71-year-old Sok Kim walks slowly on her bare feet toward a group of visitors to her village, stooping to hold the hand of her youngest grandchild. This formidable old lady greets the large delegation with a broad smile.
“I hurried here to meet you all and thank you for the center you’re going to build here for our children,” she says, before turning round to check that the other four grandchildren with her are following.
Grandma Kim looks after eight grandchildren from 1 to 6 years old while her four children go to work at garment factories. Although the childcare center has yet to be built, she is confident this will happen soon.
“You know, every afternoon I see my grandchildren playing on the road or at the neighbors’ houses, and I shout at them to come inside. Then I close the gate, as I’m afraid they will be run over by cattle.” She laughs out loud but then takes a deep breath. “It’s hard work, and I can’t really take good care of them.”
Kim lives in Prey Chap village in Samrong Tong district, Kampong Speu province, Cambodia. The planned childcare facility is one of 22 such centers to be built under the Community-based Childcare for Garment Factory Workers project, which is supported by the Japan Social Development Fund, administered by the World Bank and implemented by a non-governmental organization, Planète Enfants & Développement.
The childcare centers are new designed for the young children of garment workers. Each center will be able to receive 25 children aged 3 to 36 months old. Three qualified and trained caregivers will be hired for each center. The caregivers receive mandatory training on child development, health and nutrition, and learning through play. Per the plan, the monthly childcare service fee will be around US$50 per-month-per-child and this fee will be shared by workers and their employers. The centers will open for six days per week to accommodate the worker’s working schedule and hours.
The project is supported by various government bodies including the Ministry of Education, Youth and Sport, the Ministry of Labor and Vocational Training, and provincial, district and commune administrations.
The Deputy Governor of Kampong Speu province, Long Bonareth, urged all concerned departments, districts and communes in her province to support in the project to ensure its smooth progress.
“If we want to build rich human resources, we should start by investing at these early ages. Childcare centers are good places to start,” she said. “These centers provide a good opportunity for children from less well-off families, particularly those of garment factories workers, to access a quality of care and education that is similar to those used by as well-off families.”
Long Bonareth noted that being able to use the services of trained childcare staff would help women have confidence in the hygiene and safety provided for their children and enable many to resume their careers after giving birth.
The International Finance Corporation’s Tackling Childcare research shows that T To put it another way, providing access to childcare enables more women and men to participate in paid jobs.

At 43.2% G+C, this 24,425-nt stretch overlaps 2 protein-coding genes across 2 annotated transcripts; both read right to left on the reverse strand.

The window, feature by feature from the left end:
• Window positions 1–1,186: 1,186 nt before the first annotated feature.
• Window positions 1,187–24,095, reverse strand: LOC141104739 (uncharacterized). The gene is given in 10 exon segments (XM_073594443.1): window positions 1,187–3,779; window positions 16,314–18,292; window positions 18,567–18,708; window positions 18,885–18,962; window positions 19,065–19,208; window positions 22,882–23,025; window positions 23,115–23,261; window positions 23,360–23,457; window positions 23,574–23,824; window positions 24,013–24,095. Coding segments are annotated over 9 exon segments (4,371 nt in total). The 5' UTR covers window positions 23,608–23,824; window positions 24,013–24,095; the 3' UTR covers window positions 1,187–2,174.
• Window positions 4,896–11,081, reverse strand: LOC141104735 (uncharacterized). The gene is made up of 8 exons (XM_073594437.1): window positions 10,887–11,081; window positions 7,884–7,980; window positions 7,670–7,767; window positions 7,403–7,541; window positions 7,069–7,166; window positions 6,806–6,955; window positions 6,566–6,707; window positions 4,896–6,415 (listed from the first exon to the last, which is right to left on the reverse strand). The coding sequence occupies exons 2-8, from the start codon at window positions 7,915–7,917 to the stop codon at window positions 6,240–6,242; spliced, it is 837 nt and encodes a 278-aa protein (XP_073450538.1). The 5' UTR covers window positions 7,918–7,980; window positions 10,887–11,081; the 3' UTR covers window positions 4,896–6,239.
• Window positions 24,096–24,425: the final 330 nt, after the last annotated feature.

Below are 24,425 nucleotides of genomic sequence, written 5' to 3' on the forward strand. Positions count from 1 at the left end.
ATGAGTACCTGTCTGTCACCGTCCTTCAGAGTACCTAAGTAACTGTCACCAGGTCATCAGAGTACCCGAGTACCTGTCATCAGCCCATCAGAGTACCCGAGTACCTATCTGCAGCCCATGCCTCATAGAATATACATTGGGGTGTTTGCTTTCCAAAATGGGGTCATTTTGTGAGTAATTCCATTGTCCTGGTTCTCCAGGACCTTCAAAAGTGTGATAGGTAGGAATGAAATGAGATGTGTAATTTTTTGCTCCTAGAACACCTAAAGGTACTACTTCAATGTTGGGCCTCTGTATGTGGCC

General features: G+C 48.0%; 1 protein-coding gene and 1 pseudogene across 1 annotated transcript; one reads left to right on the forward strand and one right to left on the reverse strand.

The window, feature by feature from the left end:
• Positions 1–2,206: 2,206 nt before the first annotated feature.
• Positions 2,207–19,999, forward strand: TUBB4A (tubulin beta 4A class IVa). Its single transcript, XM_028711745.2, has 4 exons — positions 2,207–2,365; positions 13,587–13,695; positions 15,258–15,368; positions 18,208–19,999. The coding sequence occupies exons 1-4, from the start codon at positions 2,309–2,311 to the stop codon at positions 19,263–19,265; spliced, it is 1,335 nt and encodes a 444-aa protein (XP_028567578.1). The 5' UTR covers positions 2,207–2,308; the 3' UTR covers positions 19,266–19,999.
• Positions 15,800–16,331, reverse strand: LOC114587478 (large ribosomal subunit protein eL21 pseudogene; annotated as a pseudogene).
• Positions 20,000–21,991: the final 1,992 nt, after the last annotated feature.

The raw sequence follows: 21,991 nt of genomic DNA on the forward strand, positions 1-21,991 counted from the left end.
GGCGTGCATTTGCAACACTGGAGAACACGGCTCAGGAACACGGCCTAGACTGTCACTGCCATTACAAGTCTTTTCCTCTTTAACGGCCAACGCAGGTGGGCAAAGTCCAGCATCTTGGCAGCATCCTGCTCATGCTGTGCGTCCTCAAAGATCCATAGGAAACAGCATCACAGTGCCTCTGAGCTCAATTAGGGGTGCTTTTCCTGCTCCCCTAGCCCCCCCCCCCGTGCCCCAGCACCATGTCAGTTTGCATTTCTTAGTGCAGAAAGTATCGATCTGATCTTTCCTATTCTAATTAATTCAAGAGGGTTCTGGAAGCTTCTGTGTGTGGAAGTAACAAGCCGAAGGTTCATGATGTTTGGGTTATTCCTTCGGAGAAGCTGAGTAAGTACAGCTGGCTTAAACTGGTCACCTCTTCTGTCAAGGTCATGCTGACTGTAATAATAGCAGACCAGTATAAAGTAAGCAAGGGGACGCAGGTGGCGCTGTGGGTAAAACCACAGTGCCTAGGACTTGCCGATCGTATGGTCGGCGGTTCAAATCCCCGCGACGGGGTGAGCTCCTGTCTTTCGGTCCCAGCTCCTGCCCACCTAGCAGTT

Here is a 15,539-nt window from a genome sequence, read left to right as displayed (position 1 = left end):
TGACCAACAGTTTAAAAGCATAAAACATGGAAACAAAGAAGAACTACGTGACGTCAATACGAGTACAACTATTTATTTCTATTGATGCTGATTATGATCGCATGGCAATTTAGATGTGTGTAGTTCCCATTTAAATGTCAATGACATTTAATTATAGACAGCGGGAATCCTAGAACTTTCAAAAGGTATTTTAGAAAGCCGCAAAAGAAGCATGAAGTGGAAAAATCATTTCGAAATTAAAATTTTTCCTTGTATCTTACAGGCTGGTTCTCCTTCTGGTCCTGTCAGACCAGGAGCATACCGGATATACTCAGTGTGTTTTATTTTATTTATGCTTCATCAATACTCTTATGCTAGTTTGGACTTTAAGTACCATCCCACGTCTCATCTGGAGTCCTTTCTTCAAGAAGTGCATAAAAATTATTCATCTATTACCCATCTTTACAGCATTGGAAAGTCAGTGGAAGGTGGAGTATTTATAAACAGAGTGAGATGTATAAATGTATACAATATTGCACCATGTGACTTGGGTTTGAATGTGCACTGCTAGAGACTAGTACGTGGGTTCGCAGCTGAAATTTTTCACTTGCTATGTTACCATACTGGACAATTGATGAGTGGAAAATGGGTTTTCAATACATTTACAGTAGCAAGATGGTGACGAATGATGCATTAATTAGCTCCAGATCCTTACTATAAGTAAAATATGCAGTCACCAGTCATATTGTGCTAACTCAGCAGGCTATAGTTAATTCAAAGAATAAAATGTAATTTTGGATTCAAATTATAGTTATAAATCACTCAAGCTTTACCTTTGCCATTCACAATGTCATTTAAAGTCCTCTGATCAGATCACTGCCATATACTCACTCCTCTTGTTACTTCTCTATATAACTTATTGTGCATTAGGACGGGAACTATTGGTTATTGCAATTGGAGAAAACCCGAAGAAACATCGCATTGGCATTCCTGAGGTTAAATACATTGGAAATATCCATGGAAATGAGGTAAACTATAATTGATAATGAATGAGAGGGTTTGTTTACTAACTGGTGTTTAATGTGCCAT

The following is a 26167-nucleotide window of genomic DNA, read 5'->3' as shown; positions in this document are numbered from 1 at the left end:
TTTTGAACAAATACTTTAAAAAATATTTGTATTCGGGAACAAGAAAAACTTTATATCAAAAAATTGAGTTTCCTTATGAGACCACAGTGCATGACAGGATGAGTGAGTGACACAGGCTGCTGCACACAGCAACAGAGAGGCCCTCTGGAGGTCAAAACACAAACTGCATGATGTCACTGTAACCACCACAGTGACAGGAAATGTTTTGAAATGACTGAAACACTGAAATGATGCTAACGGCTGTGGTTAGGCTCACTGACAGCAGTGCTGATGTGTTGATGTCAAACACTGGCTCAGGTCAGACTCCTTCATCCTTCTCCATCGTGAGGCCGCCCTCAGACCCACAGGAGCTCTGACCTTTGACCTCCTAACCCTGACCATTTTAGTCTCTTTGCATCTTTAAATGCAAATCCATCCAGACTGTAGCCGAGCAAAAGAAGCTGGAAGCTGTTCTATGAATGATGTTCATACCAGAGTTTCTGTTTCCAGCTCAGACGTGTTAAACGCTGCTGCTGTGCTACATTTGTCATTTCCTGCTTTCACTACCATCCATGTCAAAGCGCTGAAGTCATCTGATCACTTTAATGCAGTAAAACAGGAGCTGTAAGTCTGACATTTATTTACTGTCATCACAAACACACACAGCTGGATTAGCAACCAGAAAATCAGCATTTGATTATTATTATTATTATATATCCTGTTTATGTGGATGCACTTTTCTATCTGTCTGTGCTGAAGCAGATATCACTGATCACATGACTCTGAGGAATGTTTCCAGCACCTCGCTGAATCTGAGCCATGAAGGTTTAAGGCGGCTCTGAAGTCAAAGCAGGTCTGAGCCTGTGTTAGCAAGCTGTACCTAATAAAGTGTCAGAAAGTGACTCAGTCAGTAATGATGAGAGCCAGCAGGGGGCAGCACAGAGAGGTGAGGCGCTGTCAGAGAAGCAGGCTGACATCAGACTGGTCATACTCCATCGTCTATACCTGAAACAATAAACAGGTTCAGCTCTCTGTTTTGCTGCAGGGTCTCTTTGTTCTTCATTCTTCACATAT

Som Nady, an administration and human resources manager at the Cerie Garment Factory in Kampong Speu, says that his company welcomes the initiative. According to Nady, most new mothers quit their jobs or ask for extended maternity leave after giving birth, and even those that do return to work are often absent because they have no one to take care of their children.
“Resignations, requests for maternity leave extension and absences really affect our production chain,” he says. “When we have to recruit new workers, it takes at least one month to get them up to speed.”
When she goes to work, 31-year-old garment worker Srun Saren of Chom Bok village, also in Samrong Tong district, leaves her two children with her grandmother. Her grandmother is 75 years old, sells convenience goods in the village, and does not always have time to look after the children properly. Saren is now expecting a third child and plans to quit her job when the baby arrives as she will have nobody to care for the three children adequately.
When she learned that a daycare center is going to be built in her village, Saren was delighted. “I’m glad to hear that,” she smiled, “and I’ll be happy to contribute the necessary fees. This will help me a lot: my kids can learn and stay healthy, while I’ll be able to continue my work. I don’t want to stop working as I get good pay.”
Her village chief, Ly Lang, says that land has already been allocated for the building of the childcare center following discussion between the villagers, garment workers, an advisory committee, and the local authorities. The advisory committee was established at the community level to provide advice and direct support to community-based childcare operations. It comprises the commune chief, garment factory workers, factory managers and community members.
“This will be of great benefit to our garment workers and to the children of our village,” said Ly Lang. “We are ready to support the project”.
Back in Prey Chap village, Grandma Sok Kim laughs when asked if she will be lonely when all her grandchildren start at the childcare center. “I can always come to the center and look at them if I miss them,” she replies. “Don’t worry, I’ll be fine.”